Why newsreader Sarah is raising the bar at UTV
UTV's Sarah Clarke has covered everything from the Saville Inquiry to the Pope's UK visit in 2010 and is an important part of the station's core news team alongside Marc Mallet, Paul Clark and Rose Neill.
The smiling presenter and journalist enjoys both presenting and compiling the news and is a regular face on TV screens across the province, always groomed to perfection with her slick blonde hair and chic outfits, never fluffing her lines and always on point.
Diligent Sarah, 37, grew up on the scenic north coast and was a pupil at Coleraine High School. The youngest of four, she had what she describes as a “very happy” upbringing and remembers spending plenty of time outdoors with her siblings. Studying English, French and history at A-level she rose to become deputy head girl – “I was never head girl because I always had holes in my tights and I used to do my own highlights until my mum took me to get them done properly,” she recalls.
Sarah went on to graduate in law and French from Queen’s University Belfast and made the decision to become a journalist after qualifying as a solicitor; she had hoped to be called to the bar but when this failed journalism seemed an excellent choice as Sarah had always had a keen interest in the media.
“I think studying law definitely helped me with journalism in that I was very used to reading a lot of material and having to distil that into the salient points. Criminal law is fascinating and being well versed in libel laws is obviously very helpful for a journalist. It helped me to become quite meticulous and organised.”
After studying journalism Sarah worked for the Irish News and BBC Radio Ulster before landing her first full-time staff job as a radio news journalist at U105 in 2005. “Jobs in journalism are like hen’s teeth. I was just delighted to have one and I really enjoyed working my way up to begin presenting UTV Live at Six in 2009. Before that I was doing freelance shifts, continuity announcements, whatever I could do to get ahead. It was a gradual progression from radio to TV and I had a great grounding here learning as I progressed my way up to live TV.”
Sarah confesses that she loves working in television news and this is the medium in which she is most comfortable.
“I love working on TV but I also love being thoroughly involved in production. I love presenting, I love being out there getting my teeth stuck into a live story, I love being on the road, I love getting the story and I love working in production, I love being able to tell people stories and the beauty of television is that you get to tell that story visually. You’re telling stories with pictures, you’re trying to keep it visual and eloquent.”
What does she most love about her job?
“Just everything. Every day is different and there’s so much variety in working in production and in presenting stories on UTV Live. No two days are ever the same.”
What are some of the stories she has most enjoyed presenting?
“The Royal wedding of William and Kate was very special. I remember being out on the mall and there was just this palpable energy of expectation and excitement before Kate arrived. It was an incredible atmosphere. There was this palpable sense of admiration for Kate. There was a big cheer that went up with the arrival of the Queen and Prince Philip but when Kate’s carriage arrived it was this huge cheer of jubilation, admiration and excitement. The whole day was remarkable. Kate is stunning and has a lovely elegance to her.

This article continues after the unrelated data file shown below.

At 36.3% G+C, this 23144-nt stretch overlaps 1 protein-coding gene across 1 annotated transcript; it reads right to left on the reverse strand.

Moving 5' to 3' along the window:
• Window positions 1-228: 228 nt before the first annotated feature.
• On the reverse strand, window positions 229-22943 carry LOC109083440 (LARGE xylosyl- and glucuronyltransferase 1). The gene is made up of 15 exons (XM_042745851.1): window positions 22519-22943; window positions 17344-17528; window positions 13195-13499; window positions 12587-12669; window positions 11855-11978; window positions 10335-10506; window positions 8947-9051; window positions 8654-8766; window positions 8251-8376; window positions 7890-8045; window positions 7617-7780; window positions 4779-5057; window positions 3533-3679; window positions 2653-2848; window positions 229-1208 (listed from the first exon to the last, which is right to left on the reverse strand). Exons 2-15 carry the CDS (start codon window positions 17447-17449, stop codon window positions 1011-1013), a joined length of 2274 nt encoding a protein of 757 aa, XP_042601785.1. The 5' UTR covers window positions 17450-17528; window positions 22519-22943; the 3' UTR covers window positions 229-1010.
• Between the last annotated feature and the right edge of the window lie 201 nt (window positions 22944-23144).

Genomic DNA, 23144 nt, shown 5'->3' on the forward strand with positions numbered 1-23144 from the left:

“The Pope’s visit to Scotland was also pretty outstanding. More recently the Northern Ireland homecoming from the Euros - being there while they were greeted by the thousands and thousands of fans was spectacular.
There are big moments that stick in your mind.
“But every day you start afresh and it’s like, right, we have a half-hour programme to fill and six or seven hours to turn that around. I do enjoy the adrenaline and the way things can move very quickly but equally I enjoy working on more long-range projects like the documentary [A New Order] I’m working on at the minute.
“I always have a degree of nervousness before we go live but I think you need that in order to preform well. I think the instant you lose that nervousness is when you would be in trouble because it gives you the energy and the drive to give live presentation your very best shot.”
Away from the studio Sarah is married to Rory and mum to Daniel, 6, and four-year-old Emily.
What does Sarah enjoy in her time off?
“I love yoga. Fashion. Going out for a meal with Rory. Taking the kids out for a nice trip to the park or up to my mum and dad’s on the north coast. The kids have so many activities, Emily does ballet and Daniel does football and there are always birthday parties every other weekend.”
Sarah laughs as she recalls how her son Daniel, when asked how he would describe his mum said: “big, bossy and funny!”
Asked who she would invite to a dream dinner party Sarah includes Jane Austen, former US president Barack Obama, Pope Francis and Irish comedian Sharon Horgan.
“My most valued possessions are photos of my children and family,” she confides. “I love cosy nights in with Rory and the kids rather than nights out.
“Being with my loved ones and seeing my kids happy is what makes me truly happy.
“I always try to take my mum’s advice and just try to live in the moment.”